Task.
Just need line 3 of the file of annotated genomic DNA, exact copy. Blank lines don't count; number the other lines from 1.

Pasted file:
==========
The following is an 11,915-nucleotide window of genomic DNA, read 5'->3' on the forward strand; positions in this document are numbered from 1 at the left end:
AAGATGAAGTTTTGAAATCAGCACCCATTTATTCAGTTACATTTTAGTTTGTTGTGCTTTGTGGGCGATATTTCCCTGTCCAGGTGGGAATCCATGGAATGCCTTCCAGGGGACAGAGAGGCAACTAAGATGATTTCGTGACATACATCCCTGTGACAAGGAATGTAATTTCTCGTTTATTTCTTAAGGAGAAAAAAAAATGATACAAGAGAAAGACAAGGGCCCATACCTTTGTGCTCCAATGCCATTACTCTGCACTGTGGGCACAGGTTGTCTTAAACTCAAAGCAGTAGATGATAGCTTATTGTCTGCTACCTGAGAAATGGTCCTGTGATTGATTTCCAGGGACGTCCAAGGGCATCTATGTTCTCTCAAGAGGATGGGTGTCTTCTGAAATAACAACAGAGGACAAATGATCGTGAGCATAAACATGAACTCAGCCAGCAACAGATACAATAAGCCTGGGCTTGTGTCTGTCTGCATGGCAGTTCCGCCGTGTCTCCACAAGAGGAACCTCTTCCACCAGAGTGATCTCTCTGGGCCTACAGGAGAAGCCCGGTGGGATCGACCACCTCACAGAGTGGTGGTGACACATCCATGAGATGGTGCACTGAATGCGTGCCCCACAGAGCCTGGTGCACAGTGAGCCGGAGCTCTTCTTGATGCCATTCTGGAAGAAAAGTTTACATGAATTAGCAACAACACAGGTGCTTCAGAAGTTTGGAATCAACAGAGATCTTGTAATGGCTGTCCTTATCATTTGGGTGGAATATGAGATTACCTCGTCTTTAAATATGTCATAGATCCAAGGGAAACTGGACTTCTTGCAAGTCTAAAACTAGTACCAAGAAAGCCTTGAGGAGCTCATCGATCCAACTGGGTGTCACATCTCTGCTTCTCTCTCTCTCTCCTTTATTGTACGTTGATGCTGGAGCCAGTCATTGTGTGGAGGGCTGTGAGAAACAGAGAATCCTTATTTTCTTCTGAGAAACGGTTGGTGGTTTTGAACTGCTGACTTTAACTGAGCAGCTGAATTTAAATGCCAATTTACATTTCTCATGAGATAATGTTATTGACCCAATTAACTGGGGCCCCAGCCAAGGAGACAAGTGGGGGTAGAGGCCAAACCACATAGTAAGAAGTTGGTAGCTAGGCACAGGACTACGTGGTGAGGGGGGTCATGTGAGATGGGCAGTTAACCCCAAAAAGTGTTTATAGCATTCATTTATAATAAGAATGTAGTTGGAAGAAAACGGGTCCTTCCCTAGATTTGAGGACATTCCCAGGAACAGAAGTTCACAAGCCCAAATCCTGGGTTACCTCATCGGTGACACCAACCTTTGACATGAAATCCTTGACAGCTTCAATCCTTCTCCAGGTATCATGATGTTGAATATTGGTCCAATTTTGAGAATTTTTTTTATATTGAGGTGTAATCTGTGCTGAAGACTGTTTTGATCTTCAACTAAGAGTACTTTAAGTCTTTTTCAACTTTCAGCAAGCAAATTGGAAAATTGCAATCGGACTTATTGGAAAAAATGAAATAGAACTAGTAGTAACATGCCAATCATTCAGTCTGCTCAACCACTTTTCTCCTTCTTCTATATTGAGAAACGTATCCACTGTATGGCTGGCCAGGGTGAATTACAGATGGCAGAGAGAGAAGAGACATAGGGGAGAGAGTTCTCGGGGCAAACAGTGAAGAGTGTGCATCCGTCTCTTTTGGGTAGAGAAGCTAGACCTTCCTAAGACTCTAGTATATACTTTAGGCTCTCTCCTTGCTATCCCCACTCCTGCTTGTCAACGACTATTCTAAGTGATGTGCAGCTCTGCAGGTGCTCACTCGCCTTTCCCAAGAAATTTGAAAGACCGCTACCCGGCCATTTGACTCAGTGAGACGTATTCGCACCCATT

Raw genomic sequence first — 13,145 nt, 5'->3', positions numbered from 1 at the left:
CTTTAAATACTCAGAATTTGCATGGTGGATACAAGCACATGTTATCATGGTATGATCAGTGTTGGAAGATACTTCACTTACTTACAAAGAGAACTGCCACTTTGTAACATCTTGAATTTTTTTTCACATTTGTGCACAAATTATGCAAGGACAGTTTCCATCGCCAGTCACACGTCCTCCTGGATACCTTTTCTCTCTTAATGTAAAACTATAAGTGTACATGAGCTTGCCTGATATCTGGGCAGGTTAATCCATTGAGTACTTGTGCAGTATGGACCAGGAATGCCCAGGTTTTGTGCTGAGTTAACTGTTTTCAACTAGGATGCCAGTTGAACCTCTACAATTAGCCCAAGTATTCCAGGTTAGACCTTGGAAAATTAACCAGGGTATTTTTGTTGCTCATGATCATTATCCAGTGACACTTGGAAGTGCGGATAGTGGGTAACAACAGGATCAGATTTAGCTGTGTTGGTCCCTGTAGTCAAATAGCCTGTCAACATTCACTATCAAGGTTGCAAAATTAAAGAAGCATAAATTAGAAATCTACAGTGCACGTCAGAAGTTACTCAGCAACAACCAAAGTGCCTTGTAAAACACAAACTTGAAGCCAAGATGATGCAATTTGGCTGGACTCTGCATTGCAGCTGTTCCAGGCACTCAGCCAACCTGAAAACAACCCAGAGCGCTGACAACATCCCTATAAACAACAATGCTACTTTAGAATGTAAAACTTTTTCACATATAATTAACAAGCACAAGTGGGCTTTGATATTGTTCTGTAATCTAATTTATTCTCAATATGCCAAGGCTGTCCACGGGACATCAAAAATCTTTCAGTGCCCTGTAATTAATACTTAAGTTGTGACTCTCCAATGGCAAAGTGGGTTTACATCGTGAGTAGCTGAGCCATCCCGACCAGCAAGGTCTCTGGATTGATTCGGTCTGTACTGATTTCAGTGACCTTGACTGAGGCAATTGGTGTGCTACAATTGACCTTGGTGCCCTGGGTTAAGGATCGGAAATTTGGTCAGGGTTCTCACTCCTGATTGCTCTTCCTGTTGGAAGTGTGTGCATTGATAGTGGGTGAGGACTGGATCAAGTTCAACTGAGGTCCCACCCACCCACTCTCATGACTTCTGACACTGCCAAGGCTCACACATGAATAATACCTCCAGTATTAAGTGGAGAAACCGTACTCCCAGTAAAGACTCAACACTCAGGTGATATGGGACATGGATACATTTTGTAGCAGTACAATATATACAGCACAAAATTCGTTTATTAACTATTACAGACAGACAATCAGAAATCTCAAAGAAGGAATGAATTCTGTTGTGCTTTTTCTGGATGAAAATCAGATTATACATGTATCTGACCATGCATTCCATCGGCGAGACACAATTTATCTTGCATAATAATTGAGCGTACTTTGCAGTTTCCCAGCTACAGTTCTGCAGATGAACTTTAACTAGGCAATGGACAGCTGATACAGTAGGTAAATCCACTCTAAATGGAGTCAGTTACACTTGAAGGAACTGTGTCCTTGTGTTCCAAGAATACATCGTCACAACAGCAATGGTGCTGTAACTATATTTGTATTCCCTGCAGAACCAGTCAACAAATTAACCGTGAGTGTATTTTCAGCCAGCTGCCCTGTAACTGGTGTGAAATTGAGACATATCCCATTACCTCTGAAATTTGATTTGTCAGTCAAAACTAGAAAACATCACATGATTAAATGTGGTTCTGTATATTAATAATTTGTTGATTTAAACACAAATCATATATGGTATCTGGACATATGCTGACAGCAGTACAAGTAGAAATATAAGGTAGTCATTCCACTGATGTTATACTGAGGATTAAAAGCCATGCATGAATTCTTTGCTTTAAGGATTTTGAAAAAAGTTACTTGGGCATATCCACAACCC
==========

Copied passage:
Raw genomic sequence first — 13,145 nt, 5'->3', positions numbered from 1 at the left: